None of the countries have an appropriate domestic legal framework that defines the crime of enforced disappearances, provides a full-fledged reparation or governs a program of compensation.
None of the countries have an appropriate domestic legal framework that defines the crime of enforced disappearances, provides a full-fledged reparation or governs a program of compensation. In Georgia, for instance, enforced disappearances are not defined under the Georgian criminal code per se and the criminal responsibility of the perpetrators may only be triggered under the provision of prohibiting illegal deprivation of liberty.16 The situation is more or less the same in the other contexts; the legal domestic contexts need to be re-designed with a consideration of the needs of the families of the disappeared and through a regional joint effort. That is why in Resolution no. 1553, the Council of Europe, Parliamentary Assembly emphasizes that the issue of the disappeared cannot be solved via unilateral attempts but requires joint efforts and calls on all parties to “provide for an appropriate domestic legal framework to clarify the legal status to guarantee the interests of all missing persons and to provide for appropriate legal and administrative measures to meet the legal and material needs of family members and dependants, covering such matters as the custody of the children of missing persons, inheritance rights, remarriage rights, pension rights and entitlements to public assistance.”17
Despite the legal lacunae in the region at large, there are, commissions established in every country. In Armenia, a State Commission on Issues of War Prisoners, Hostages and the Missing Persons was established in 2000 headed by the minister of defense with the participation of representatives from different ministries, and one representative of non-governmental organizations (NGO). According to the report of the Committee on Migration, Refugees and Population, a working group, including an archeologist, forensic expert, psychologist, and computer specialist were established to engage in fact-finding.18 However, the working group appears to be nonfunctional and the commission’s work needs to be supplemented by cooperation with Azerbaijan. In Azerbaijan, on the other hand, an official commission entitled the State Commission for Prisoners of War, Hostages and Missing Persons in Azerbaijan was founded in 1993 to locate and identify the missing and to arrange the release of war prisoners. In this commission, there are no representatives of NGOs or the families of the missing. Nevertheless, this commission seems to be relatively effective in the Azerbaijani context. According to the authorities, the commission has clarified the fate of 407 individuals.19 The Azerbaijani commission has also been successful in securing the release of 1,381 individuals during the period of 1998 – 2006. And finally, there is a separate commission on missing persons set up in the Nagorno-Karabakh region that has good cooperation with the Armenian commission but no cooperation with the Azerbaijani commission.20
In Georgia, Abkhazia and South Ossetia as well, states and de facto governments have founded different commissions. In Georgia, an official commission on missing persons was established in 1996 and in 2005 was transferred under the wing of the Ministry of Refugees and Accommodation.21 There are also commissions in South Ossetia and Abkhazia, however, they seem to remain nonoperational and pending. Coordination, exchange of information and knowledge, and collaboration among these commissions are of crucial importance for creating a concrete and effective impact. It seems that such collaboration and coordination is hard to achieve due to the influences of the fluctuating political context, the conditionality in information exchange, and the lack of a working code/ethics despite a number of preliminary meetings held between the Georgian and Abkhazian commissions as well as the South Ossetian and Georgian commissions.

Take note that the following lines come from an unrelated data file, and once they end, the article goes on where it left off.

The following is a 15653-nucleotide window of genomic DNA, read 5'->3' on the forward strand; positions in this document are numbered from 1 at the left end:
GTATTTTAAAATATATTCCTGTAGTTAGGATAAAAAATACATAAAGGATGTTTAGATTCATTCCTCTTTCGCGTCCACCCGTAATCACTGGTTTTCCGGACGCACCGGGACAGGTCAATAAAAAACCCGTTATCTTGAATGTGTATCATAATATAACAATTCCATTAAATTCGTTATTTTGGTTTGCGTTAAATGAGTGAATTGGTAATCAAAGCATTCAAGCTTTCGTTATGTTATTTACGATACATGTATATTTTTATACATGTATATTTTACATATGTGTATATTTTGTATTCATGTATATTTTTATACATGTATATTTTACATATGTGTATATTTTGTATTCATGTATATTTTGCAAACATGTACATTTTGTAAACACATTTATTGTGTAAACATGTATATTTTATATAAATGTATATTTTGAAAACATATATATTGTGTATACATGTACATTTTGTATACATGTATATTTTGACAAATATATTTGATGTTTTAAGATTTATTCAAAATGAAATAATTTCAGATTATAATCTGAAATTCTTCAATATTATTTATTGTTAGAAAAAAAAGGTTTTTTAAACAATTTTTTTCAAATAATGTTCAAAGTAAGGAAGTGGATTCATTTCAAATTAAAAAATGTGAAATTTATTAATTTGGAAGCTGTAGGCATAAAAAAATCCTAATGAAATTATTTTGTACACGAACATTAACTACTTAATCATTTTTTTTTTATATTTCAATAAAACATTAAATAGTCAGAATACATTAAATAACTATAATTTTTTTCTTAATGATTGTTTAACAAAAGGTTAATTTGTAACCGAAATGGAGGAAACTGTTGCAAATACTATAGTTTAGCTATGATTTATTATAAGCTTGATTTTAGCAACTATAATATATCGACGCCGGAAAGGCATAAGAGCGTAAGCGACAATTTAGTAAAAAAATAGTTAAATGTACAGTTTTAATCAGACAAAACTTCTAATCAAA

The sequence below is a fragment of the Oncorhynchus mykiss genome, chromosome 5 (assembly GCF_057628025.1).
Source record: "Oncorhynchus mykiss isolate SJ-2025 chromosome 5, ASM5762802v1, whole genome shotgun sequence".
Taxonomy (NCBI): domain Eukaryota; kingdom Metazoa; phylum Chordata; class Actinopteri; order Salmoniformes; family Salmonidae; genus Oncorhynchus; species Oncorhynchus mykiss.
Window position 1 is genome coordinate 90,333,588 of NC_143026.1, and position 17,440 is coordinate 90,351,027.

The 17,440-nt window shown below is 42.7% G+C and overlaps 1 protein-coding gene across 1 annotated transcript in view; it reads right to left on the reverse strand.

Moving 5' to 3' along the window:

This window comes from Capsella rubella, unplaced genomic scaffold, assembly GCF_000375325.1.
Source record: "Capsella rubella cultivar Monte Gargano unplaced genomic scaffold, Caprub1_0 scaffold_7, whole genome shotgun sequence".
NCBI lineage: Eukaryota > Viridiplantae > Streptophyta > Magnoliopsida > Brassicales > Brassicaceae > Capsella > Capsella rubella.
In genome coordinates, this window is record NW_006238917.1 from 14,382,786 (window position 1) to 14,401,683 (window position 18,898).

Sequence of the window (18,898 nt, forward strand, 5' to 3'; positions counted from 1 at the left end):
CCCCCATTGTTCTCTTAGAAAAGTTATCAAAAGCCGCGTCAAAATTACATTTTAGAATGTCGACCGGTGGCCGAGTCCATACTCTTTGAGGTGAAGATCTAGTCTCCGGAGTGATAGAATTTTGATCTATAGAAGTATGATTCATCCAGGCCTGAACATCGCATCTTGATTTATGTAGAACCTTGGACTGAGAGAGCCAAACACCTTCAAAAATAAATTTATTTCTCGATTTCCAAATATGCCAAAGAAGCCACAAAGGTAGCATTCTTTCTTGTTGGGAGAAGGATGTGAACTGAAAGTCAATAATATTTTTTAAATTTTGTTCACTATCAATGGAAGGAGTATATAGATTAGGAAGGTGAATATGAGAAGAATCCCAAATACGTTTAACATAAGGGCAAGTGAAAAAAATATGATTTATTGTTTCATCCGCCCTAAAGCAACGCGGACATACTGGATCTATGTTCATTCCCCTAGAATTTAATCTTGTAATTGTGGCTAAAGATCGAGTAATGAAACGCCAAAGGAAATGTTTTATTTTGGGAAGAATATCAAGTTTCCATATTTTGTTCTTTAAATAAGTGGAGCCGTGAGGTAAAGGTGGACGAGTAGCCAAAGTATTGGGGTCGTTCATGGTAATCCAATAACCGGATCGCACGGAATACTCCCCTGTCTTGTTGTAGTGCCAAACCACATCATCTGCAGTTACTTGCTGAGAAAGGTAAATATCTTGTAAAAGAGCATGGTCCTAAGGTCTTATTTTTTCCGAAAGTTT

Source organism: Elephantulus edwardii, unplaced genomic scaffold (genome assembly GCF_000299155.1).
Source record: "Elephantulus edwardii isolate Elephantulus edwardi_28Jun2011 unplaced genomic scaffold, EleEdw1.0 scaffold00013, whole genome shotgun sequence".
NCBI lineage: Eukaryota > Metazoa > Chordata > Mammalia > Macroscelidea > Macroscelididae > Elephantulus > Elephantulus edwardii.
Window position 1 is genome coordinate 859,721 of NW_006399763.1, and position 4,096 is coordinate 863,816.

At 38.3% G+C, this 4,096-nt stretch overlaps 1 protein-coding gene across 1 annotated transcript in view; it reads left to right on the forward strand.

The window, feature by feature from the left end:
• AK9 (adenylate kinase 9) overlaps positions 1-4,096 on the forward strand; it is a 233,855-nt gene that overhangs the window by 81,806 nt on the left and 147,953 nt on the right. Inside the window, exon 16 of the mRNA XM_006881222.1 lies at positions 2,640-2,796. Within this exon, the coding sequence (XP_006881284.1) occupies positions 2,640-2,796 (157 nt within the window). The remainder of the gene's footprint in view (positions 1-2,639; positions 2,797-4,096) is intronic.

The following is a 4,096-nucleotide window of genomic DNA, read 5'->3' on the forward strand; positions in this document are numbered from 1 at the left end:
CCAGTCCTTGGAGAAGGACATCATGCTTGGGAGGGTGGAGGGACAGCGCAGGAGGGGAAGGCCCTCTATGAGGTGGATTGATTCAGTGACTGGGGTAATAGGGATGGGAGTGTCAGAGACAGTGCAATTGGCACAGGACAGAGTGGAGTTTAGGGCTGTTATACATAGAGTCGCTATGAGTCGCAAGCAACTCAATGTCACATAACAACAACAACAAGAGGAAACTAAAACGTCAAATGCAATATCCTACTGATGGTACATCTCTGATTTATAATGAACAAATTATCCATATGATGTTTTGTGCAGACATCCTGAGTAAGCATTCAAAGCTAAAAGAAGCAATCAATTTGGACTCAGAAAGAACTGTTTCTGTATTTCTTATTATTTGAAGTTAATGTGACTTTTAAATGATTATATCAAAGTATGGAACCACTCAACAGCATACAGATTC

In the most comprehensive report drafted on the missing in Armenia, Azerbaijan and Georgia, the Rapporteur states that he met with over 60 members of families of the disappeared and “was struck by the number of requests of families for greater recognition to be given to the memory of the missing, including through the building of proper memorials and the creation of official lists of the missing.”22 Even though some steps have been taken by different states and governments, the commemorations for the missing seem to be trapped in the official, nationalistic and militaristic discourses of each country instead of adopting a more democratic, pluralistic and inclusive approach. The monuments, museums and memorials are mostly constructed for combatants, martyrs, and heroes who lost their lives or had been disappeared in the defense of their homeland. There are also initiatives and associations of the families of the disappeared like Mothers of Abkhazia, which, in most of the cases, work together with their states or de facto governments. The tone of nationalism and the efforts of appropriation of the missing by the official discourse would lead one to expect full collaboration on the part of the state with these civil initiatives, however, the Rapporteur states that they have heard a number of complaints from the families concerning “the failure of the authorities and ‘administrations’ to respond to letters, to support initiatives of families of the missing, to include representatives of families of the missing in structures dealing with the missing and also to commemorate or be represented at meetings commemorating the missing.”23 Moreover, the states or governments, apart from some preliminary efforts, did not properly tackle the various needs of the families such as psychological assistance, economic reparations, social rights and expectations.